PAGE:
Venezuela’s Tragedy: no one’s on the buses in Maduro’s paradise

Venezuela’s Tragedy: no one’s on the buses in Maduro’s paradise

by Jamie Nugent
article from Monday 4, February, 2019

THE STREETS OF CARACAS can be unnaturally quiet. But this is no blissful moment of peace between mass demonstrations. Public transport in Venezuela, in common with the rest of the country, is ceasing to operate altogether – yet another symptom of a collapsing state.

In order to get to work many Venezuelans now have to walk or buy a bicycle, although there is a shortage of those too. Commuters often have to walk 7 kilometres (over an hour) to reach their place of work.  Driving is not an option either. Most cars and motorbikes are off the road because their owners cannot get spare parts to repair them.   People are being murdered just to cannibalise their bikes for parts.

Caracas’ main bus company, Colectivos del Norte, used to operate a fleet of 80 buses. Now it can only keep two running due to this lack of spare parts. Taking a taxi isn’t much of an option either, as one ride often costs several times the average monthly salary.

It shouldn’t come as a surprise that the collapse of Venezuela’s transport systems has been directly caused by the economic policies of the Chavista regime.  The government held down ticket prices below the costs of operation, without providing subsidies or any other sources of income. This forced operators to take their buses off the road, as they could no longer afford to buy spare parts or carry out basic maintenance.  As of mid-2018 only per centof the country’s public transport fleet was still operating, according to Jose Luis Trocel, the head of the main transport workers union.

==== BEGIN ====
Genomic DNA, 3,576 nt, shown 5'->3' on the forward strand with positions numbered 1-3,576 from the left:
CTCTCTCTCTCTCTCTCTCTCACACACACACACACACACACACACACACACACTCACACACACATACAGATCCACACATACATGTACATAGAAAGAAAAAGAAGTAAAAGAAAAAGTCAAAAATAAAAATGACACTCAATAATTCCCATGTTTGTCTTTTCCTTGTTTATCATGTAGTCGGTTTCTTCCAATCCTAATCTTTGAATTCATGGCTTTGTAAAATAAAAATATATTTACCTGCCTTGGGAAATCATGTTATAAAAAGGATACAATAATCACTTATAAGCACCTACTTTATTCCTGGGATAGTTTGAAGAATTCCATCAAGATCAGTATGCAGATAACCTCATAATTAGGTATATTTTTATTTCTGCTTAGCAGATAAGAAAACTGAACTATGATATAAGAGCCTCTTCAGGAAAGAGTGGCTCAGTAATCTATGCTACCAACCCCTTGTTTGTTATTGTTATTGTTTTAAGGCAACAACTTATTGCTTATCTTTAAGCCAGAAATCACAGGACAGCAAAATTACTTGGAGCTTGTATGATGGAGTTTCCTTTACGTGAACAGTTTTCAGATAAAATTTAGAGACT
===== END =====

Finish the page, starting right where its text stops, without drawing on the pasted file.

The Chavista government had sought to address this growing crisis by constructing a new state-owned bus plant – supposedly the biggest bus assembly plant in Latin America – in partnership with the Chinese company Yutong. However, the scheme has been a dismal failure. An inquiry by the National Assembly found that the factory was largely inoperative and that massive corruption had occurred. The regime overpaid some $92,852 per bus. An estimated 939 million dollarswas stolen by regime members. In June last year an opposition activist published on Twitter aerial images of “Yutong bus cemeteries” where hundreds of non-functioning Yutong buses lie abandoned. 

In a half-hearted effort to help people get to work, municipal authorities have started using lorries and garbage trucks as buses.  Known as ‘dog-carts’, these trucks are standing room only – mainly for poor Venezuelans – and are both unreliable and dangerous. People are dying as a consequence. In Merida earlier this year a truck overturned, killing eleven passengers. Nine of them were children.

When one can find a bus or truck, it is often beyond the means of most Venezuelans, as drivers are forced to ignore price controls and increase prices weekly. This is largely because hyperinflation is relentlessly pushing up the cost of essentials such as oil and tires.  But this means when Venezuelans are offered new jobs – a rare phenomenon – they often have to decline because the cost of getting to and from the job exceeds the pay.

Functioning public transport is something that is taken for granted in most countries. It is only when it disappears as in Venezuela that one understands the essential role that it plays. Most importantly, in a country where most of the country now lives in poverty, failing to provide public transport hurts the poorest most. 

More information on the Venezuela Campaign can be found on its website

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